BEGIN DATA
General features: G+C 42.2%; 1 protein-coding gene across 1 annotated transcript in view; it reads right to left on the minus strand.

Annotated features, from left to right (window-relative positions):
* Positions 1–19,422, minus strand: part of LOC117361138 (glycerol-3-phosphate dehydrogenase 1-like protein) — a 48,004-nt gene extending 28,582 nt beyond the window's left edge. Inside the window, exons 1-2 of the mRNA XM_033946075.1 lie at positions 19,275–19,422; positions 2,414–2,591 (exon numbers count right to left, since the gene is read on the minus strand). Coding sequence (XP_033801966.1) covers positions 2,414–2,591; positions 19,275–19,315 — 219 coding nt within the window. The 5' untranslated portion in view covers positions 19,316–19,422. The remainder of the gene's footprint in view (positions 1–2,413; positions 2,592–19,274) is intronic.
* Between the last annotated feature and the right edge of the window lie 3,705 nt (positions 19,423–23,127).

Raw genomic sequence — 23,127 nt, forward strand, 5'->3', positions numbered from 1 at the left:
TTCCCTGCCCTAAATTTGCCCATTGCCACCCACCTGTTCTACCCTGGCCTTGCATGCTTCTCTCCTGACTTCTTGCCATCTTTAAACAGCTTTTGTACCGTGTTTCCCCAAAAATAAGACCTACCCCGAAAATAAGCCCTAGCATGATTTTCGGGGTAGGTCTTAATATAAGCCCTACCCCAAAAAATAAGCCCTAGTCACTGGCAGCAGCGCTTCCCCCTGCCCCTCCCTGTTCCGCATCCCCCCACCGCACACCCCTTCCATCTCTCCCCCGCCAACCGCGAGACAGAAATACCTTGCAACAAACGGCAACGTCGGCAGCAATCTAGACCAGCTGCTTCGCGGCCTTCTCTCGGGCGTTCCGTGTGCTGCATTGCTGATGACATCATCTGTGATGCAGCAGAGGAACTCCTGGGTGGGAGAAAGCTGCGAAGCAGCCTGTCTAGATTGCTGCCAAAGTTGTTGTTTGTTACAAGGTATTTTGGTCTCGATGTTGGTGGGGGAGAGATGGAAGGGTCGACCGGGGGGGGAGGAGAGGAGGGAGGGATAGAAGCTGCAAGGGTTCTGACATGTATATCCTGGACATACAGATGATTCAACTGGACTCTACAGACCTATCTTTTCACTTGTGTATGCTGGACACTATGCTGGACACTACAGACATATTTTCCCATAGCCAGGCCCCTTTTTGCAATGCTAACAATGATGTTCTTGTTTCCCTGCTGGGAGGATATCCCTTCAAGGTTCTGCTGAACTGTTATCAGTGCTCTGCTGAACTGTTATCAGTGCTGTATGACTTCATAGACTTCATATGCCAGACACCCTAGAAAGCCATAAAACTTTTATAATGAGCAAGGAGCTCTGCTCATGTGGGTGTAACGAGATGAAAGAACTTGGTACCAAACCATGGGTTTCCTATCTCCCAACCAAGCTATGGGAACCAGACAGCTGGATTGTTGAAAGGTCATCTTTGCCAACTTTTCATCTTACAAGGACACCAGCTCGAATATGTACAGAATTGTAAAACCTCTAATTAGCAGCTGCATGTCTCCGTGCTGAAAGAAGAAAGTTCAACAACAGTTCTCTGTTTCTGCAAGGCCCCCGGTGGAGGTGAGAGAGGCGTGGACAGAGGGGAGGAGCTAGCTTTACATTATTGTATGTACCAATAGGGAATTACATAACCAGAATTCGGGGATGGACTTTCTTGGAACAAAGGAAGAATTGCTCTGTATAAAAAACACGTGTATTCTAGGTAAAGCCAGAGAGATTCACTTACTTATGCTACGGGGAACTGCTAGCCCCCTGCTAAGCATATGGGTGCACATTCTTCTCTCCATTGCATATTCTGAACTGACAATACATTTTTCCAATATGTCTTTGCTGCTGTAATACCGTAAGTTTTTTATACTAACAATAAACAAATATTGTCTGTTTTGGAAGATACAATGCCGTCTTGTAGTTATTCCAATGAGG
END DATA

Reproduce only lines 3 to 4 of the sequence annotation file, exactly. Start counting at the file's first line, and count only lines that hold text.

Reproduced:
* Positions 1–19,422, minus strand: part of LOC117361138 (glycerol-3-phosphate dehydrogenase 1-like protein) — a 48,004-nt gene extending 28,582 nt beyond the window's left edge. Inside the window, exons 1-2 of the mRNA XM_033946075.1 lie at positions 19,275–19,422; positions 2,414–2,591 (exon numbers count right to left, since the gene is read on the minus strand). Coding sequence (XP_033801966.1) covers positions 2,414–2,591; positions 19,275–19,315 — 219 coding nt within the window. The 5' untranslated portion in view covers positions 19,316–19,422. The remainder of the gene's footprint in view (positions 1–2,413; positions 2,592–19,274) is intronic.
* Between the last annotated feature and the right edge of the window lie 3,705 nt (positions 19,423–23,127).